A Bookshop in Algiers by the Algerian writer Kaouther Adimi is a literary feast. This book might be small in size, just under 150 pages, but it is dense with captivating literally anecdotes related to both Algerian and French titans of literature as well as with many unique perspectives on the history and culture of Algeria throughout the 20th century. This book offers a moving portrayal of Algeria, its capital, Algiers and its inhabitants.
A Bookshop in Algiers is told in two timelines: one follows the life of the extraordinary literary figure in the French literature, Edmond Charlot (1915 – 2004), from the 1930s Algiers when he began his career as a bookseller and publisher through WW2, the 1950s / 60s Algerian War of Independence and the 1990s Algerian Civil War; the other plot line is set in the contemporary Algiers of 2017 where a young Frenchman of the Algerian origin, Ryad is hired to clear out the present day bookshop called Les Vraies Richesses in order to make a way for a new bakery. In real life, Les Vraies Richesses Bookshop was founded by Edmond Charlot in the 1930s Algiers.
Charlot was the one who ‘discovered’ and published the first books by Albert Camus and had close literary relationships with other writers of that era such as Antoine de Saint-Exupéry, Andre Gide and Jean Giono. Charlot is portrayed as an idealist, humanist, dreamer, and bibliophile who strongly believed in the power of storytelling as a path to peace and unity.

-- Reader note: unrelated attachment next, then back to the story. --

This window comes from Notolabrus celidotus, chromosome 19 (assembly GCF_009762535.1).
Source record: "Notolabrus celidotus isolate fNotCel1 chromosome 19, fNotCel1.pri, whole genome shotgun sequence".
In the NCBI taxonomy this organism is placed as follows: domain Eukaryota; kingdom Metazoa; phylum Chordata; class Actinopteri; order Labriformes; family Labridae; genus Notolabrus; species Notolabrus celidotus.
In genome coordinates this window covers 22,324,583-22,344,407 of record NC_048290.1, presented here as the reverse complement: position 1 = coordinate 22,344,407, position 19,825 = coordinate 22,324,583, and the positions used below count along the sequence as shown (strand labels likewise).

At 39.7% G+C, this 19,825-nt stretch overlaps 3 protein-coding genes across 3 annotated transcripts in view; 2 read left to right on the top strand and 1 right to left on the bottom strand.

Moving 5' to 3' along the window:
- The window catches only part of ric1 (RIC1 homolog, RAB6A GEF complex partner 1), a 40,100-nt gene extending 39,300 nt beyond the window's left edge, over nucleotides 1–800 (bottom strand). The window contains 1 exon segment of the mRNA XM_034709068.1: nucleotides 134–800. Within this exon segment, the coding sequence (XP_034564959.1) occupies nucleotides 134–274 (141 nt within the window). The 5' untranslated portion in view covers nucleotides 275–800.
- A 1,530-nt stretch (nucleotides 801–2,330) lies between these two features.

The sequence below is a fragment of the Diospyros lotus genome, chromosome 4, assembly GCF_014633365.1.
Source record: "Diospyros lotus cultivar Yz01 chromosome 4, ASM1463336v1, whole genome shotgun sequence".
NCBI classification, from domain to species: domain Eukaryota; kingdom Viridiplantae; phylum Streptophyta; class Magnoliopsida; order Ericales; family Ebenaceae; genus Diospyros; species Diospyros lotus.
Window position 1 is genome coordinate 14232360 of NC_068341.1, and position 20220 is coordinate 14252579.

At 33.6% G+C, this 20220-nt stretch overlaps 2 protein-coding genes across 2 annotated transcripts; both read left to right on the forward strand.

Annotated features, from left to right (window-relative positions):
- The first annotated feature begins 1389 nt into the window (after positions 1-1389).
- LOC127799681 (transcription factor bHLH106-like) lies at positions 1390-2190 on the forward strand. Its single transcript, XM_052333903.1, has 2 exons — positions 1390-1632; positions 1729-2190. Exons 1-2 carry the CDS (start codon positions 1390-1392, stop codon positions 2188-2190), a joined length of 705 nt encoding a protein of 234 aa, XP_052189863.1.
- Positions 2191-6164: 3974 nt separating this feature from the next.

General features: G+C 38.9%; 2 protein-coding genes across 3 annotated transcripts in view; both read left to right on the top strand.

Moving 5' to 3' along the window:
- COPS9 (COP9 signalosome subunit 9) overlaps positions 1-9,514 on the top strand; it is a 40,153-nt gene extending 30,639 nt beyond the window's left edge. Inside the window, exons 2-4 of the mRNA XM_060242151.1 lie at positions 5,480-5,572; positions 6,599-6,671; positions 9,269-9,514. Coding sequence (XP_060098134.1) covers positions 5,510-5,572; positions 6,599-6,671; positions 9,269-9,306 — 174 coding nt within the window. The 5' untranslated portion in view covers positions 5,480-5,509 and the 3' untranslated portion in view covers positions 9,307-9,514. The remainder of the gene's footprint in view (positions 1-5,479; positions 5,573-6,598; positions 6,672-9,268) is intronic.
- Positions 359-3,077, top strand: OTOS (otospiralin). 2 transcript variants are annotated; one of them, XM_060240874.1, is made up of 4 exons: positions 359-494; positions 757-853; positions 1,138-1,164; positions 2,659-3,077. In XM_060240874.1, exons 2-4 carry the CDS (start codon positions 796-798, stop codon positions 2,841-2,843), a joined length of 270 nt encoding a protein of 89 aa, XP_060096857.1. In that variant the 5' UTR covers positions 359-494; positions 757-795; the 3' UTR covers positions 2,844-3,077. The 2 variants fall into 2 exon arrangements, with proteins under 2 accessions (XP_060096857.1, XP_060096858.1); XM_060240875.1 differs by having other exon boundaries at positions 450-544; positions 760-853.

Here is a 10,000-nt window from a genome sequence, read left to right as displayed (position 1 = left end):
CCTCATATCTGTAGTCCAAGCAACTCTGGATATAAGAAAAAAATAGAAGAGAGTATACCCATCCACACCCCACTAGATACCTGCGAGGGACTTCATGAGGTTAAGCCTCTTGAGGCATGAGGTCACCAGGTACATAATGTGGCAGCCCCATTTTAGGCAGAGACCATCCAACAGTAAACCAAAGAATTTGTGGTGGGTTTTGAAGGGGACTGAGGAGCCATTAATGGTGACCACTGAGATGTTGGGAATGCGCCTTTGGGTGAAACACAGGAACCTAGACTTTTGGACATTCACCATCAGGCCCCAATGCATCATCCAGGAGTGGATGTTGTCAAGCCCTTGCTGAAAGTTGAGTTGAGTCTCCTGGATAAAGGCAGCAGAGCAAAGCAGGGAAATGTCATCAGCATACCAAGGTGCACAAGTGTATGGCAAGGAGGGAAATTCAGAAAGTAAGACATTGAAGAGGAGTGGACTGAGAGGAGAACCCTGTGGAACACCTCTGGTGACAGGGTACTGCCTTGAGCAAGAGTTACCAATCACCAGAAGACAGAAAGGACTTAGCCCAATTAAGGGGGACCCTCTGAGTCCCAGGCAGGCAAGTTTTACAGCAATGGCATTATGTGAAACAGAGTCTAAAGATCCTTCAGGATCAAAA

A Bookshop in Algiers is a truly delightful read. Kaouther Adimi paid homage not only to Edmond Charlot but also to the art of storytelling, literature, and bookshop as a place of a great importance for local communities, of cultural exchange and freedom of thought. Here, a bookshop is more than just a physical place selling books – it is an idea, a magnet for those who dare to dream.
This book is a celebration of publishing industry and those who make stories avaliable to the readers.
I will highly recommend this book.
If you enjoy A Bookshop in Algiers, I would also recommend you 84 Charing Cross Road by Helene Hanff.